Itsexpected the Bank of Canada will begin raising interest rates in 2010. But how much will they go up? The C.D. Howe Institute recently issued some recommendations in that regard.
The Monetary Policy Council (MPC) of the C.D. Howe Institute is content to let the central bank abide by its commitment to hold the overnight rate at 0.25% until July. Afterward, the median recommendation of the 9-member MPC is for the rate to rise to 0.75% by September and 2% by March of 2011.
Thats much more modest than the C.D. Howe briefreleased two days before by University of Western Ontario economics professor Michael Parkin. After July, he would like to see sharp 50-basis-point increases in the overnight rate at each announcement date until the rate is 3.25% in March of 2011.
The increases the professor calls for are what the Taylor Rule* would prescribe for keeping inflation under control. It currently suggests the overnight rate should be 2% and should rise to 3.25% by March, 2011. The Bank of Canada thus has a lot of catching up to do once its promise of no rate increases expires in July.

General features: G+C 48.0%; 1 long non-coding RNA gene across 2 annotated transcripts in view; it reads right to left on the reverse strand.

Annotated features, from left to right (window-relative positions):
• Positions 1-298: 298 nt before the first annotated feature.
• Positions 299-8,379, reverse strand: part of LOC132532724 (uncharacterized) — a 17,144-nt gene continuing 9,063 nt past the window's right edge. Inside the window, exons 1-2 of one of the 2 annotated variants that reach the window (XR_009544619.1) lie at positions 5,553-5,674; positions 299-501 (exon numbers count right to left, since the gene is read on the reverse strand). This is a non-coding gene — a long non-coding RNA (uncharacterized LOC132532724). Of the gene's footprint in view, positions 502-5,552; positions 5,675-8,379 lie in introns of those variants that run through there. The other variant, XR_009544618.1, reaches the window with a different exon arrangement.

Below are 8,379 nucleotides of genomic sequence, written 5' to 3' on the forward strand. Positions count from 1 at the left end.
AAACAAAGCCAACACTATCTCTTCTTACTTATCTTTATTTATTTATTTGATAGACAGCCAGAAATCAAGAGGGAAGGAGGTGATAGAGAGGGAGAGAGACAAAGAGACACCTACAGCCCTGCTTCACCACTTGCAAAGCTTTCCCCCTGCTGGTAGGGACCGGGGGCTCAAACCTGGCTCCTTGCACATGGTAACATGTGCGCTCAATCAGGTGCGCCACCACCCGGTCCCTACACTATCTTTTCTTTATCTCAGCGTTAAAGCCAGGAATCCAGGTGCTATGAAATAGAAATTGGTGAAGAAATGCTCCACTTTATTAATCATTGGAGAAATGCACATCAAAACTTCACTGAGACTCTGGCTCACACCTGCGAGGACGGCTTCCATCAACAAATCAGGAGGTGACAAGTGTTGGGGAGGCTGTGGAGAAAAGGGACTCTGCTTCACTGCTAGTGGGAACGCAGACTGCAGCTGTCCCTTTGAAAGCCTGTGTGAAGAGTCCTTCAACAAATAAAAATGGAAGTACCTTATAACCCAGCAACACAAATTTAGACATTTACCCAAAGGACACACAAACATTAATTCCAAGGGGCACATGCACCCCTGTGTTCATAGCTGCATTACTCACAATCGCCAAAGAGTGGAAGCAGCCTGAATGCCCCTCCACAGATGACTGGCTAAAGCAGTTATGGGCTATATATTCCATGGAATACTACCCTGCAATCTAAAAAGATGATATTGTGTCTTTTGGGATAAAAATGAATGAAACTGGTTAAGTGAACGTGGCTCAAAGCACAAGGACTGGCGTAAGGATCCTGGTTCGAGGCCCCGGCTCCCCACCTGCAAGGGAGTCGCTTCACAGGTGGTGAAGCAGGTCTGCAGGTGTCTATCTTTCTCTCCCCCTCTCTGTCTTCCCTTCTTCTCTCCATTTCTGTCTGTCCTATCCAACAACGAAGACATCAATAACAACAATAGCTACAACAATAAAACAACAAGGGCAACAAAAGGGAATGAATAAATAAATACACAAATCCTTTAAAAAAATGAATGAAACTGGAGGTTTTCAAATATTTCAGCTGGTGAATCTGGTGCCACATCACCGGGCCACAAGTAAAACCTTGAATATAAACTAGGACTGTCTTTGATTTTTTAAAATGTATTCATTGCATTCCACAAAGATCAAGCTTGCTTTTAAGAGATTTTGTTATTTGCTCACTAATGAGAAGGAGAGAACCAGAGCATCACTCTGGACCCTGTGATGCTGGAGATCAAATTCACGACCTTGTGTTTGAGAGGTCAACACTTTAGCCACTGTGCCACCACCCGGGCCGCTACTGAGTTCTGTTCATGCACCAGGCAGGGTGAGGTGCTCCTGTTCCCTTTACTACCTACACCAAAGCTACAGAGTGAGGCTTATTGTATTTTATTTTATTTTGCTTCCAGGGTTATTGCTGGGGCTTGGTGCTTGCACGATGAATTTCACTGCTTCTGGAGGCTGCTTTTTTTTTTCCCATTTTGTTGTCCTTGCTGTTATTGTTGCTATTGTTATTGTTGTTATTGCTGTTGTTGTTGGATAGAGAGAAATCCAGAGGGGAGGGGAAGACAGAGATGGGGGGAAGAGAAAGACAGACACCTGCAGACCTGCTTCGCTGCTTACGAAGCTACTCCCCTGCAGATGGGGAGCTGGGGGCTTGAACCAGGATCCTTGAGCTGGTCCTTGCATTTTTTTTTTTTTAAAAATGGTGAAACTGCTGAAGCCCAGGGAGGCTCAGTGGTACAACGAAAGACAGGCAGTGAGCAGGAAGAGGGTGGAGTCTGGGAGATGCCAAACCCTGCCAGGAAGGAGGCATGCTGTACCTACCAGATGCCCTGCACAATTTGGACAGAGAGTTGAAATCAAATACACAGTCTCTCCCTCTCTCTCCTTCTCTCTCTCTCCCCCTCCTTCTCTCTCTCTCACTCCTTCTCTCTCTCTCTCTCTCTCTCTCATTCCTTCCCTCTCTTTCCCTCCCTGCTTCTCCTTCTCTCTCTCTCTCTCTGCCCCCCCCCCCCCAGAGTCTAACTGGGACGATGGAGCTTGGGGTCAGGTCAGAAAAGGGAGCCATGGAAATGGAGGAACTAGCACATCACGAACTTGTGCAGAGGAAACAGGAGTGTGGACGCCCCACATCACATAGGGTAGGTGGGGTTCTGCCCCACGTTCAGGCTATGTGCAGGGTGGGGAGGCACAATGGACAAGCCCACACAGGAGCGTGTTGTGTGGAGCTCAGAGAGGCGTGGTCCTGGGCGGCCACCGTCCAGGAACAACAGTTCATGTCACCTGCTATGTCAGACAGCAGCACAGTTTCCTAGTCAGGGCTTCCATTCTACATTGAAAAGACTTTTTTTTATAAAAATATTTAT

Money supply is also growing at double-digit rates currently. As economic growth returns to the long-term trend, such a high rate of monetary expansion will need to be reined in to avoid overshooting the 2% inflation target. A sharp rise in overnight rates is the answer, says Mr. Parkin.
*The Taylor Rule was developed by Professor John Taylor and sets the overnight rate at 2 percent (the neutral real rate) plus the inflation rate, plus a half of the output gap (real GDP minus potential GDP) and half the inflation gap (the inflation rate minus the inflation target). Simulations show that this and similar rules stabilize inflation and real GDP even better than the decisions of expert committees, says the brief.